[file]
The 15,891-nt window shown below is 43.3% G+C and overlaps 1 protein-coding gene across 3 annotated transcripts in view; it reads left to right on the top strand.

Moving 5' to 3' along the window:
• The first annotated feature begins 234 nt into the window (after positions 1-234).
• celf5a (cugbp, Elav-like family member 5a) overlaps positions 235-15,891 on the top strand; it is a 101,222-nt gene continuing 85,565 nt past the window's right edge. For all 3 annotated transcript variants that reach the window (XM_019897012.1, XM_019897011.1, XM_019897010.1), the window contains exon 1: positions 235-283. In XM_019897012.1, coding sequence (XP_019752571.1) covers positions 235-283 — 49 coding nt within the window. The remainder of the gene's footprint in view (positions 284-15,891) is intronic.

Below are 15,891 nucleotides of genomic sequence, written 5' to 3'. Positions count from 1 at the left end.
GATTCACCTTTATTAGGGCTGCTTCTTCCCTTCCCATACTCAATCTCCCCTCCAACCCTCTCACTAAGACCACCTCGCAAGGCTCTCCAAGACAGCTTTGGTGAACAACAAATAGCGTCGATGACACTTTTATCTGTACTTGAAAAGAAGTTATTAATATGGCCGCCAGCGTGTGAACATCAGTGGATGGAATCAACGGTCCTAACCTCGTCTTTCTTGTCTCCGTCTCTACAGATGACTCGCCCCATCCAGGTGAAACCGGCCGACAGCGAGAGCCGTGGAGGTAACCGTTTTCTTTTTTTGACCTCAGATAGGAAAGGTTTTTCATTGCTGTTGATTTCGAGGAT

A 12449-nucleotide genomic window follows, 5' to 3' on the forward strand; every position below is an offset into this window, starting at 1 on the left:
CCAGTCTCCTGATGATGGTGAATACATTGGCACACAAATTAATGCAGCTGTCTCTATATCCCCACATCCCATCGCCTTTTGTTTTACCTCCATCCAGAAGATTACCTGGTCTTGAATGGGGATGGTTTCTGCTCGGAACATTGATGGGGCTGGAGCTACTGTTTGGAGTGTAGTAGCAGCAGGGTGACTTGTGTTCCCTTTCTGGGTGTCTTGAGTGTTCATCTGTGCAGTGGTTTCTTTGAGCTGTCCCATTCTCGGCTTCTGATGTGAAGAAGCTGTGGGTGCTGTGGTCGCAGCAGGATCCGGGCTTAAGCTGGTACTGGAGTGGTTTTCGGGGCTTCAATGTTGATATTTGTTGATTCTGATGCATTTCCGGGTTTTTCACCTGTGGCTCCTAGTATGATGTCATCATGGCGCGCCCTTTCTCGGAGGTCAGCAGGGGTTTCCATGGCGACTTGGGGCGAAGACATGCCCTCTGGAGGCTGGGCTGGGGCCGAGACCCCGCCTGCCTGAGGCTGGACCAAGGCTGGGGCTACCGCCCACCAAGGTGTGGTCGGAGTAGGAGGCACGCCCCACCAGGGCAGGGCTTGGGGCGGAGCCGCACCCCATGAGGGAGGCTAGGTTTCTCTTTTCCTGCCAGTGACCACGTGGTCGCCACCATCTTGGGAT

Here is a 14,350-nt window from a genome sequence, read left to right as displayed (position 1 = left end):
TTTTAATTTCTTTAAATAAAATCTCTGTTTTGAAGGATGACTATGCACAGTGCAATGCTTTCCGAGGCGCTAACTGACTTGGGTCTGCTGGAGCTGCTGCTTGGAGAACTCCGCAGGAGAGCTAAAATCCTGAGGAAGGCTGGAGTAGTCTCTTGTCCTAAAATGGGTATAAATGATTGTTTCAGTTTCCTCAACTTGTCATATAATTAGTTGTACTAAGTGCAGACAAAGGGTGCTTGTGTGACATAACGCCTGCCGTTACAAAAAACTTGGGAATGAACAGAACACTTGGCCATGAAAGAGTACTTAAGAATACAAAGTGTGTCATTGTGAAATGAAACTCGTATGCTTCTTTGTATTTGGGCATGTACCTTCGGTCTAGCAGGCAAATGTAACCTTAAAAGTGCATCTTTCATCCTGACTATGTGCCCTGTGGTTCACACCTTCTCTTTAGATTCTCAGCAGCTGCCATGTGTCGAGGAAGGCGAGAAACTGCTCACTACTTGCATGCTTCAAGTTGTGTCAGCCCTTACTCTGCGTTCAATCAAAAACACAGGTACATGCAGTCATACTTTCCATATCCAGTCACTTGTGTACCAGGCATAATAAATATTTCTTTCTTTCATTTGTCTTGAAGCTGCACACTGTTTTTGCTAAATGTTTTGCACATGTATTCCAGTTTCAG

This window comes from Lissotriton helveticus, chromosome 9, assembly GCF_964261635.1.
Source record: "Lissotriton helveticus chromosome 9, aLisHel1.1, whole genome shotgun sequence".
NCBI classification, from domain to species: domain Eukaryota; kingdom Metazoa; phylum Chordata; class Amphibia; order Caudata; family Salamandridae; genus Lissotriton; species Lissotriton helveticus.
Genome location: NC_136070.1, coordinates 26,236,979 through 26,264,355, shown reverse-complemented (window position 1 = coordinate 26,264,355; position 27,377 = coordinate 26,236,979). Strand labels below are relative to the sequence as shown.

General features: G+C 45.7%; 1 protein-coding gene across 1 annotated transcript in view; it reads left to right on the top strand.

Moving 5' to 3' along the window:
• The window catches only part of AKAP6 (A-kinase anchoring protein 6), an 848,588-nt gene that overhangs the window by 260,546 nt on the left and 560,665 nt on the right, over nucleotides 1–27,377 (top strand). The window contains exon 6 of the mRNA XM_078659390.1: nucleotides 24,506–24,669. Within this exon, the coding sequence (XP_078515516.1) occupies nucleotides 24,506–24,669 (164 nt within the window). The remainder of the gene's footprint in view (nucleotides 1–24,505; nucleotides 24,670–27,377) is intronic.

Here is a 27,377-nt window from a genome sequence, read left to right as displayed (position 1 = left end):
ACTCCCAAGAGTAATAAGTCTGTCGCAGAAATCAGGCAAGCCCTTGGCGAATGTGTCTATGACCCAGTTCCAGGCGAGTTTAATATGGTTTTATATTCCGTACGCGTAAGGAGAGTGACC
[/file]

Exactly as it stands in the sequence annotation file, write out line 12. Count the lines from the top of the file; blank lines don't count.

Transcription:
Source record: "Lissotriton helveticus chromosome 9, aLisHel1.1, whole genome shotgun sequence".